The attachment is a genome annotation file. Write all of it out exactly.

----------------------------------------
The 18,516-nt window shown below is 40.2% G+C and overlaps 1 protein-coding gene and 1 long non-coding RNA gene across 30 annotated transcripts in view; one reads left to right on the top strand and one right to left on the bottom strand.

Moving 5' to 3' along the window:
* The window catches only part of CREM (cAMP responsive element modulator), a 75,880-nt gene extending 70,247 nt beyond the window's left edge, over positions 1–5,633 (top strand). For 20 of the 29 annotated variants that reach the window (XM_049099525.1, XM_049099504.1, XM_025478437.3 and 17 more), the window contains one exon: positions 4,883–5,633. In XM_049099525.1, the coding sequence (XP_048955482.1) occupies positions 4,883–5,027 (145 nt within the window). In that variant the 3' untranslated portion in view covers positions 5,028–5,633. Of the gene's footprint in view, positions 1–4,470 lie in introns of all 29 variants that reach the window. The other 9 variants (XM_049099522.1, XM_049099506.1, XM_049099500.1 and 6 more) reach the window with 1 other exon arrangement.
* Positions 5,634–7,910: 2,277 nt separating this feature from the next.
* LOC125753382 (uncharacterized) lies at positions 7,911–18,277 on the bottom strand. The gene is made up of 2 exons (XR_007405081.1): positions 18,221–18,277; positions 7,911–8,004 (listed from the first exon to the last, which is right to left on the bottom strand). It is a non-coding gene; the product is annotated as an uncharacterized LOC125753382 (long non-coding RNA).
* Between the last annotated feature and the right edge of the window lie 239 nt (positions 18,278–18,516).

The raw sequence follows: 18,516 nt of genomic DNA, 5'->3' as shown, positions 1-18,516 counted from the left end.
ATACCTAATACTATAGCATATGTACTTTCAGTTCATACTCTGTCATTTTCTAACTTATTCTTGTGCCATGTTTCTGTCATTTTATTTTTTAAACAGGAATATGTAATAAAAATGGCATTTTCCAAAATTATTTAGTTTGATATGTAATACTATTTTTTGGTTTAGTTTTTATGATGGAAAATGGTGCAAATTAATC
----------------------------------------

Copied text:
The 18,516-nt window shown below is 40.2% G+C and overlaps 1 protein-coding gene and 1 long non-coding RNA gene across 30 annotated transcripts in view; one reads left to right on the top strand and one right to left on the bottom strand.

Moving 5' to 3' along the window:
* The window catches only part of CREM (cAMP responsive element modulator), a 75,880-nt gene extending 70,247 nt beyond the window's left edge, over positions 1–5,633 (top strand). For 20 of the 29 annotated variants that reach the window (XM_049099525.1, XM_049099504.1, XM_025478437.3 and 17 more), the window contains one exon: positions 4,883–5,633. In XM_049099525.1, the coding sequence (XP_048955482.1) occupies positions 4,883–5,027 (145 nt within the window). In that variant the 3' untranslated portion in view covers positions 5,028–5,633. Of the gene's footprint in view, positions 1–4,470 lie in introns of all 29 variants that reach the window. The other 9 variants (XM_049099522.1, XM_049099506.1, XM_049099500.1 and 6 more) reach the window with 1 other exon arrangement.
* Positions 5,634–7,910: 2,277 nt separating this feature from the next.
* LOC125753382 (uncharacterized) lies at positions 7,911–18,277 on the bottom strand. The gene is made up of 2 exons (XR_007405081.1): positions 18,221–18,277; positions 7,911–8,004 (listed from the first exon to the last, which is right to left on the bottom strand). It is a non-coding gene; the product is annotated as an uncharacterized LOC125753382 (long non-coding RNA).
* Between the last annotated feature and the right edge of the window lie 239 nt (positions 18,278–18,516).

The raw sequence follows: 18,516 nt of genomic DNA, 5'->3' as shown, positions 1-18,516 counted from the left end.
ATACCTAATACTATAGCATATGTACTTTCAGTTCATACTCTGTCATTTTCTAACTTATTCTTGTGCCATGTTTCTGTCATTTTATTTTTTAAACAGGAATATGTAATAAAAATGGCATTTTCCAAAATTATTTAGTTTGATATGTAATACTATTTTTTGGTTTAGTTTTTATGATGGAAAATGGTGCAAATTAATC